Police Simulator: Patrol Officers review

My greatest fear in life – other than physical media vanishing entirely and leaving us in a digital world where we can no longer share or sell things we supposedly own – is playing a simulator with a poor introduction or a barely present tutorial. This fear stems from playing a farming sim circa 2013 and spending an hour trying to work out how to plow a field. But that was ten years ago, and simulators have come a long way since, blessed with bigger budgets due to increased popularity.

Police Simulator rides the trend of modern sims developed by sizeable and experienced teams, featuring not just a step-by-step tutorial but also a policeman’s handbook to reference. Amusingly, the developers have pointed out that the laws and regulations mentioned in the handbook aren’t representational of the real world – just in case any players somehow end up quoting it while standing in a court of law, presumably.

After picking an officer from a small selection, we’re introduced to Brighton Police Force to begin a new profession of a policeman – or policewoman. Sadly, not the coastal rainbow-adorned UK city of Brighton, but rather a fictional US city.

From my experience with the US, this recreation isn’t too well observed – the streets are too clean and quiet, there’s a distinct lack of franchised coffee shops, homelessness has been completely eradicated, and around 25% of the population sports a mohawk. You may even be pushed hard to tell that it takes place in the US; my guess would have been a European city – there are public modern art sculptures to discover, the game’s main fictional restaurant “Steak in Whiskey” appears very upmarket, and everyone is remarkably mild-mannered – even when being arrested for carrying firearms and narcotics.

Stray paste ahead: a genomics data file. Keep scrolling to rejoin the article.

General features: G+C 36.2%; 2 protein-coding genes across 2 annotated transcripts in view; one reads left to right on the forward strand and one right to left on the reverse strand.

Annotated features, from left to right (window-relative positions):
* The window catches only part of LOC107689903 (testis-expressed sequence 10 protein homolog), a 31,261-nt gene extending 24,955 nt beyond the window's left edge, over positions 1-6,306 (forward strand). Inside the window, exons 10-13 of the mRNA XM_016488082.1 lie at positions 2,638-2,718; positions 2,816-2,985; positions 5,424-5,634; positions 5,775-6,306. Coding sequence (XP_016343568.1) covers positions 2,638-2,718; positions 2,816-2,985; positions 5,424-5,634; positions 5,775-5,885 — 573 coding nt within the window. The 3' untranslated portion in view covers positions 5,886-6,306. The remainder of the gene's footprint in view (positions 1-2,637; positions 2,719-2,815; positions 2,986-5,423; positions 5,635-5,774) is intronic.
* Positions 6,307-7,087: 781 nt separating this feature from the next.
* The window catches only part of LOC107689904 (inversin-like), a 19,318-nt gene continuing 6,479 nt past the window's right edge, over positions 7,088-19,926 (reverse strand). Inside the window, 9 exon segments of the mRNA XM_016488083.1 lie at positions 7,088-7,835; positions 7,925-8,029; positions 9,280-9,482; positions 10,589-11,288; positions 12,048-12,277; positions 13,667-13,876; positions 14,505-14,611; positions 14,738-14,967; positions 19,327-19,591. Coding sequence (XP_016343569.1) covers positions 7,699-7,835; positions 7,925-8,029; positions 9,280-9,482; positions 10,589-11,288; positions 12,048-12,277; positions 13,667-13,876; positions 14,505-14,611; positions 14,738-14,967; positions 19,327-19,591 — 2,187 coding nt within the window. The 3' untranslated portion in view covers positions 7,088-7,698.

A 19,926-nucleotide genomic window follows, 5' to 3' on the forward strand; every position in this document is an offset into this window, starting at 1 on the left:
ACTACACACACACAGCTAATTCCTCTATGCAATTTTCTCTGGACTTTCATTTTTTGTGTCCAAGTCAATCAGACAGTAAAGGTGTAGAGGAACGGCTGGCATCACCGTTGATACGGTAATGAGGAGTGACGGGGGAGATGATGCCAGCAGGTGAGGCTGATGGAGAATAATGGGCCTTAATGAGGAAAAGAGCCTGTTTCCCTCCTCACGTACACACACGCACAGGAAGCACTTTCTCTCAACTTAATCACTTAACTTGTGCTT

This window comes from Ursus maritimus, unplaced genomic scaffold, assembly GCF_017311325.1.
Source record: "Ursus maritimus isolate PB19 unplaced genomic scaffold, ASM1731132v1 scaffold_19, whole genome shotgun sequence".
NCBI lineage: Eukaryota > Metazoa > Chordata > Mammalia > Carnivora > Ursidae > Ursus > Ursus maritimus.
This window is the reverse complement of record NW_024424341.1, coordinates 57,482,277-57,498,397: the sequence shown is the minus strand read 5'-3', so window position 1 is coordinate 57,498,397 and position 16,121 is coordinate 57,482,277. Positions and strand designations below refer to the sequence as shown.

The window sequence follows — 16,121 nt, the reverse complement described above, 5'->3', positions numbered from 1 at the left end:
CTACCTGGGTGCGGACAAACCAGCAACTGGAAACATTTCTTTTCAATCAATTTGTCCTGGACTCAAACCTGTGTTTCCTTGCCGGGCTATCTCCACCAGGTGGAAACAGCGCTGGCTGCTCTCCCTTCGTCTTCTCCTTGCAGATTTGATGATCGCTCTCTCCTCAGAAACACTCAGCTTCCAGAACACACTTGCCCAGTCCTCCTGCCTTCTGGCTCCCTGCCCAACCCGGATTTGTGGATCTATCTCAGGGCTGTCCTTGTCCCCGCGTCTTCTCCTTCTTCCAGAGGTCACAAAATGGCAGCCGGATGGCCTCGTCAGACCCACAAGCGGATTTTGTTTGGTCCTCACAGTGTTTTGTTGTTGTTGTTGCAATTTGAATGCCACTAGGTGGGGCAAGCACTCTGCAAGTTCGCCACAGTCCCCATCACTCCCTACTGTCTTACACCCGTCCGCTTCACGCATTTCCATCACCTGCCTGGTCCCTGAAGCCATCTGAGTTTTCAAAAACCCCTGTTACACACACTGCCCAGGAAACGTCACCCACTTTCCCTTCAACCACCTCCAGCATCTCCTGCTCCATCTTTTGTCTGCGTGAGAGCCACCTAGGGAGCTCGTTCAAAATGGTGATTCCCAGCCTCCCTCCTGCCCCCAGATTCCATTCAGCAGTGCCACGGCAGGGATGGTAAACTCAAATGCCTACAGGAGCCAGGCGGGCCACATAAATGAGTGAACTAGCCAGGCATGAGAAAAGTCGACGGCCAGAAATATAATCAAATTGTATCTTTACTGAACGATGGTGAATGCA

The police force is portrayed in a positive light – a friendly and vital part of the community. People often greet you – and there’s a chance to say “hello there!” back – and poor choices when dealing with the public will see your reputation diminish. A firearm is present in your inventory from the outset, and unsurprisingly, you’re warned that it’s only a last resort and improper use will result in dismissal. If you damage a citizen’s vehicle while driving a patrol car, you’re also encouraged to pull over, apologise, and hand over the force’s insurance details. How’s that for realism?

Indeed, cast aside expectations of bank robberies, kicking down doors to drug dens, and 100mph police chases with helicopter support. Police Simulator deals with everyday duties for US officers, and this means handing out countless parking tickets and fines (or warnings) for littering, jaywalking, or drinking in public. You are, for the most part, a glorified traffic warden. You pick a district to cover, select a shift time (from 15min to 90mins) and then walk the streets to slap out some tickets on wrongly parked cars, and stop people if you catch them staggering around, running across the road, or throwing a bottle to the ground. If you frisk somebody – and have good reason to do so – you may find narcotics or a fake ID, meaning you can then call for back-up and have them taken away.